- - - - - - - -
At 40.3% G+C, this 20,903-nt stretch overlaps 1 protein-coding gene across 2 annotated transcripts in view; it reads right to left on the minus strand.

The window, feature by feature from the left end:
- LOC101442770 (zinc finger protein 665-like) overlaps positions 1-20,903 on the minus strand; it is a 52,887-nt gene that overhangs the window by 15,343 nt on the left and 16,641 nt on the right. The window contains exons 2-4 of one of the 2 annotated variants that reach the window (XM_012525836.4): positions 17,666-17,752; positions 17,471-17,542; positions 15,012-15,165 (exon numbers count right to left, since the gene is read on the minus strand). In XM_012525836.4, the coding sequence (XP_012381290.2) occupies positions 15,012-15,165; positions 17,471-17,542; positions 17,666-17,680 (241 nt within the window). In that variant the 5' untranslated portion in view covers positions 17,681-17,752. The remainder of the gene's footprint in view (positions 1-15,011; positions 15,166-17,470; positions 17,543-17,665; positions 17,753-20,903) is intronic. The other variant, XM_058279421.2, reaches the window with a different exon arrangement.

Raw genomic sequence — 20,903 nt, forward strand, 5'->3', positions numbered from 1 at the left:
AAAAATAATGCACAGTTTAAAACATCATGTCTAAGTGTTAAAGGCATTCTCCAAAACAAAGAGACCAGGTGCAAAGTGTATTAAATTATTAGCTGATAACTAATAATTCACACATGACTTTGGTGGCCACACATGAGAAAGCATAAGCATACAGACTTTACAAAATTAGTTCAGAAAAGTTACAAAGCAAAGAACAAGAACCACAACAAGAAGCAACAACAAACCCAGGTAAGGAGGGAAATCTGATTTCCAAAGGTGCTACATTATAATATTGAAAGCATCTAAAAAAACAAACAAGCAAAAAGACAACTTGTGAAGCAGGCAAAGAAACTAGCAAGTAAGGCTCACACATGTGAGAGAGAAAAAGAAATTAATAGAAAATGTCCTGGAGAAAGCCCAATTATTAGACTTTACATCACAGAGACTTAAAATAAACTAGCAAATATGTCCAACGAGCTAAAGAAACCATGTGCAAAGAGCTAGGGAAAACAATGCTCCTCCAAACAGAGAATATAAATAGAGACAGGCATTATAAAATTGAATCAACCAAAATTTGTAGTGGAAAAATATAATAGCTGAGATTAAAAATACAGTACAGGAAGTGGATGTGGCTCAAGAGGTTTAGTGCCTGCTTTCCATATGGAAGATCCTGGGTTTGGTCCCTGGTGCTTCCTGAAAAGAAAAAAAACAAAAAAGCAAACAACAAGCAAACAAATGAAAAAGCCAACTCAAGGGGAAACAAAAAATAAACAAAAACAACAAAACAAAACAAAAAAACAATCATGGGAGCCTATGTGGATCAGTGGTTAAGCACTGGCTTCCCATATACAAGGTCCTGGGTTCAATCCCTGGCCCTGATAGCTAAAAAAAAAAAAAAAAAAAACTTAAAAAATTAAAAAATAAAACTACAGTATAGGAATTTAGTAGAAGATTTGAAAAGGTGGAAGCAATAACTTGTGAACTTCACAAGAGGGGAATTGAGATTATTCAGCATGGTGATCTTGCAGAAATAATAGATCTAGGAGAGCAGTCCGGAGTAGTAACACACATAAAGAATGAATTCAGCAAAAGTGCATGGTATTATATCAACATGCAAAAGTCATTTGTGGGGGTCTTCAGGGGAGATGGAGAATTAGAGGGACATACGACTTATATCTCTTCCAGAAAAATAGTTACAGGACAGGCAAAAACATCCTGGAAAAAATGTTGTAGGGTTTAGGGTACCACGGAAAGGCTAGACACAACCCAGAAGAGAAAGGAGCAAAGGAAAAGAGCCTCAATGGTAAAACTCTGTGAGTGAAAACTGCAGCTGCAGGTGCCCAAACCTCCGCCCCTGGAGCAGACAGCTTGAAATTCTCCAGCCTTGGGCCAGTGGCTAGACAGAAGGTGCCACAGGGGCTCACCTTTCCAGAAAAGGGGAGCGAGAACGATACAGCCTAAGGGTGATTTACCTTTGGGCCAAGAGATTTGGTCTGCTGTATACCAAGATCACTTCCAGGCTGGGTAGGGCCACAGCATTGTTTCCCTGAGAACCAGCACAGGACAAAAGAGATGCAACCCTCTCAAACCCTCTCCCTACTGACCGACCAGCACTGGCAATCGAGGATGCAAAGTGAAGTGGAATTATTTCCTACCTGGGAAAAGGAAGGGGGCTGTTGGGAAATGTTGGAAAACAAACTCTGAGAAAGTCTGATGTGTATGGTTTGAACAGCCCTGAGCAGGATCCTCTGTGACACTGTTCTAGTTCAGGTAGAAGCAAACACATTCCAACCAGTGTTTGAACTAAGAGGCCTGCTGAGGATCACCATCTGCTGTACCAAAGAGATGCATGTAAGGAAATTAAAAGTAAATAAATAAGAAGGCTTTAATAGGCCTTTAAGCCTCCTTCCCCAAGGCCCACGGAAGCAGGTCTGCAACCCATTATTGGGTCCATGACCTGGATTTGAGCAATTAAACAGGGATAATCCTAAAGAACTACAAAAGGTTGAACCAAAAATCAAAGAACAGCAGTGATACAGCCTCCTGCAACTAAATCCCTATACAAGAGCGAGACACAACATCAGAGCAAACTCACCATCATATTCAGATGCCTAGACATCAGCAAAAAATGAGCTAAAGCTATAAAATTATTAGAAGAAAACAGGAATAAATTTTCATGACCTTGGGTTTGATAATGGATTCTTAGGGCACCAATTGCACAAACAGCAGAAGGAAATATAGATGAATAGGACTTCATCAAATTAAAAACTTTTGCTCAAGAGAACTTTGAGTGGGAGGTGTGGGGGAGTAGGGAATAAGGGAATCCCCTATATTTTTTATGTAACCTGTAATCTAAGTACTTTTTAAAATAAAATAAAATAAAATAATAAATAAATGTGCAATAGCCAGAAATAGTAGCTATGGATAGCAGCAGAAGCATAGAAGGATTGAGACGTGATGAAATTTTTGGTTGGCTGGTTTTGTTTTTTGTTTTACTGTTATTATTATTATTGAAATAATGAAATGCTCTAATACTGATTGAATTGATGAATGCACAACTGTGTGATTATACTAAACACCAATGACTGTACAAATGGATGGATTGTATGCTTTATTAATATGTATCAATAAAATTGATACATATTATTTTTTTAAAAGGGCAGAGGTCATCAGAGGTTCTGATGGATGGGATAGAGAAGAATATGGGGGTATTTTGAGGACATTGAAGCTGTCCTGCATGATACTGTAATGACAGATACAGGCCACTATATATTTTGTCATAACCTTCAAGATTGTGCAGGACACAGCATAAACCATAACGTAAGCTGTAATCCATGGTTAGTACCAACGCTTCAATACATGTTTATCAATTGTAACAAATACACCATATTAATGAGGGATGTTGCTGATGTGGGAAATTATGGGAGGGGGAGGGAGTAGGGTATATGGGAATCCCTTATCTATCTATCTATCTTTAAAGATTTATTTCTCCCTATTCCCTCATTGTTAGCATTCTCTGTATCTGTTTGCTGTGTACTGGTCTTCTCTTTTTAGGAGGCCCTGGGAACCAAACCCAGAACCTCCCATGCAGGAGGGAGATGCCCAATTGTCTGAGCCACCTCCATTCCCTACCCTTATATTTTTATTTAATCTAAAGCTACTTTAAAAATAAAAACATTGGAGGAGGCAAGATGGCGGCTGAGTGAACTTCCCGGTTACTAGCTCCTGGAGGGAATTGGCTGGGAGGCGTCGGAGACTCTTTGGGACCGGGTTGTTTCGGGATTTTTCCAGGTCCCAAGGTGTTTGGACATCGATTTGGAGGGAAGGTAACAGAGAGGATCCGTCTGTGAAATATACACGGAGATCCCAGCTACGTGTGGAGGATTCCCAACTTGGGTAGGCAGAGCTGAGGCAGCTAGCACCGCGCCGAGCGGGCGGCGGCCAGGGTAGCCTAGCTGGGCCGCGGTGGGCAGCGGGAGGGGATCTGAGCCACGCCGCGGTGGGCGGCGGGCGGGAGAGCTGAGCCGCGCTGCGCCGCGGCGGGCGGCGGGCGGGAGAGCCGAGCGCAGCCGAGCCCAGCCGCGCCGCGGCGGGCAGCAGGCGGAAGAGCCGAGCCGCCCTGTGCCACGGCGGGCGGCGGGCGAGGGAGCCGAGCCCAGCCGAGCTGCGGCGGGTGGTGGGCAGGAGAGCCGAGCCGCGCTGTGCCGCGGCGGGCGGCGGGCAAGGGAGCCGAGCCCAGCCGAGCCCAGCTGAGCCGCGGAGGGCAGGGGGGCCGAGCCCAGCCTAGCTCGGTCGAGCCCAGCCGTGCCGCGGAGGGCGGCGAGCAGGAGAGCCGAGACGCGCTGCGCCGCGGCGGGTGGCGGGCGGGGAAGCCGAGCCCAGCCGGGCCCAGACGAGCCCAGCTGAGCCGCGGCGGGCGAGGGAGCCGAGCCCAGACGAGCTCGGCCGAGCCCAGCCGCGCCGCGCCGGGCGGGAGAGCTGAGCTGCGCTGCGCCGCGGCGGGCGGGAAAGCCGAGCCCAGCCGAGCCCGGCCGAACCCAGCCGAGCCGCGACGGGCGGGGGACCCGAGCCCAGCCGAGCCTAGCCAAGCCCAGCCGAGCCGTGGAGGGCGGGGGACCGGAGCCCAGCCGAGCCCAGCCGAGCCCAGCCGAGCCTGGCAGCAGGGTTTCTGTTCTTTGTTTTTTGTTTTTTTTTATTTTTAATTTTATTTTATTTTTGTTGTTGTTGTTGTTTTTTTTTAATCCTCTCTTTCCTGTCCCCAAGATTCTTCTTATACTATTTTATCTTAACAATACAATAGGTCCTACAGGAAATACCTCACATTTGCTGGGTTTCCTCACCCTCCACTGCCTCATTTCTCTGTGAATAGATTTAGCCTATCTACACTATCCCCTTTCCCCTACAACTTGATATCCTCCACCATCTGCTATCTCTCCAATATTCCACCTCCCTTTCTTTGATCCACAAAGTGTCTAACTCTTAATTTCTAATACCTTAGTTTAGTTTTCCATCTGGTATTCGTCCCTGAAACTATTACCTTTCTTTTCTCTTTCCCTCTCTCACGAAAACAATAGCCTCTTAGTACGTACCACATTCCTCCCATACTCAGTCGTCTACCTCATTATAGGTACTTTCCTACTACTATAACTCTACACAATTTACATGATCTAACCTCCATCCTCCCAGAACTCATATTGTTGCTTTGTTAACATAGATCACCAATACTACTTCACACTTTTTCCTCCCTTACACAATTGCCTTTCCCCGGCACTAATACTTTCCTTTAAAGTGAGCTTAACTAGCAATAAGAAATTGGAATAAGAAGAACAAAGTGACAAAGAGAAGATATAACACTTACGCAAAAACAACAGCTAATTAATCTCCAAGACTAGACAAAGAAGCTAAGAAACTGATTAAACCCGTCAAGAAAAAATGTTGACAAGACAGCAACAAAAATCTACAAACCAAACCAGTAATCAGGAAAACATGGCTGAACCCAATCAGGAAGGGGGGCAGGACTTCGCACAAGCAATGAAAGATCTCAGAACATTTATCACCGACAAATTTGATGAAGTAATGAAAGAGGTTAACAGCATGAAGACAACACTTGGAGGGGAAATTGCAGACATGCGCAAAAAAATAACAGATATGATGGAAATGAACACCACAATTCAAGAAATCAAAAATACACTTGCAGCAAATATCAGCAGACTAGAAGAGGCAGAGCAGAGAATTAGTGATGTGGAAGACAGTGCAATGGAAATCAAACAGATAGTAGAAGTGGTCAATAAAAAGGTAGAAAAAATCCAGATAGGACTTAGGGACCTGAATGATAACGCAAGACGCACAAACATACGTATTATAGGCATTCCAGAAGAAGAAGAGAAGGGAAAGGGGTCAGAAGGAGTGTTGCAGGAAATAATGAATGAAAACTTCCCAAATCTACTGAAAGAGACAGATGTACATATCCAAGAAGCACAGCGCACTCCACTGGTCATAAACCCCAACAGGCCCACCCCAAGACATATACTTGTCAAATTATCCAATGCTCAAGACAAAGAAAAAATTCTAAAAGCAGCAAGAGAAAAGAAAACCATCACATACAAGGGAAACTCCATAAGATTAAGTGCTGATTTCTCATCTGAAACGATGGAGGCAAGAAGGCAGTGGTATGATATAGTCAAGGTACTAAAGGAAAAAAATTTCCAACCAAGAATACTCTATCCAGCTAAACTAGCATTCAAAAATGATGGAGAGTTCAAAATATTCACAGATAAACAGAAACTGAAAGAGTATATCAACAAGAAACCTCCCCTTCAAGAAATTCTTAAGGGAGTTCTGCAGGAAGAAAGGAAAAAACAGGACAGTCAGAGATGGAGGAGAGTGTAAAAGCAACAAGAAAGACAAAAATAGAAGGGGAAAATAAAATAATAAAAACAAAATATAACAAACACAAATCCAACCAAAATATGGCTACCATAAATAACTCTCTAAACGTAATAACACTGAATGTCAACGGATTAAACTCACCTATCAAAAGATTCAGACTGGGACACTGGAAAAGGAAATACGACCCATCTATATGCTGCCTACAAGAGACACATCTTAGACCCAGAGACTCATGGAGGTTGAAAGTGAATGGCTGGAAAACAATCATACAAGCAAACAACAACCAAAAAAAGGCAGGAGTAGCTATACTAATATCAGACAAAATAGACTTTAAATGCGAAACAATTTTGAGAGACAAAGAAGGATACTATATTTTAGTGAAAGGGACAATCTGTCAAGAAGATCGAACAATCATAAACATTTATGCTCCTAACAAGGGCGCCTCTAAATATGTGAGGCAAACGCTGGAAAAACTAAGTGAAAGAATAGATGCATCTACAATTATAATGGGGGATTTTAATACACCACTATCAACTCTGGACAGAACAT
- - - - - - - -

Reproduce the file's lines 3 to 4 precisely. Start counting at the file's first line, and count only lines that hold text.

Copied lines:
- LOC101442770 (zinc finger protein 665-like) overlaps positions 1-20,903 on the minus strand; it is a 52,887-nt gene that overhangs the window by 15,343 nt on the left and 16,641 nt on the right. The window contains exons 2-4 of one of the 2 annotated variants that reach the window (XM_012525836.4): positions 17,666-17,752; positions 17,471-17,542; positions 15,012-15,165 (exon numbers count right to left, since the gene is read on the minus strand). In XM_012525836.4, the coding sequence (XP_012381290.2) occupies positions 15,012-15,165; positions 17,471-17,542; positions 17,666-17,680 (241 nt within the window). In that variant the 5' untranslated portion in view covers positions 17,681-17,752. The remainder of the gene's footprint in view (positions 1-15,011; positions 15,166-17,470; positions 17,543-17,665; positions 17,753-20,903) is intronic. The other variant, XM_058279421.2, reaches the window with a different exon arrangement.

Raw genomic sequence — 20,903 nt, forward strand, 5'->3', positions numbered from 1 at the left: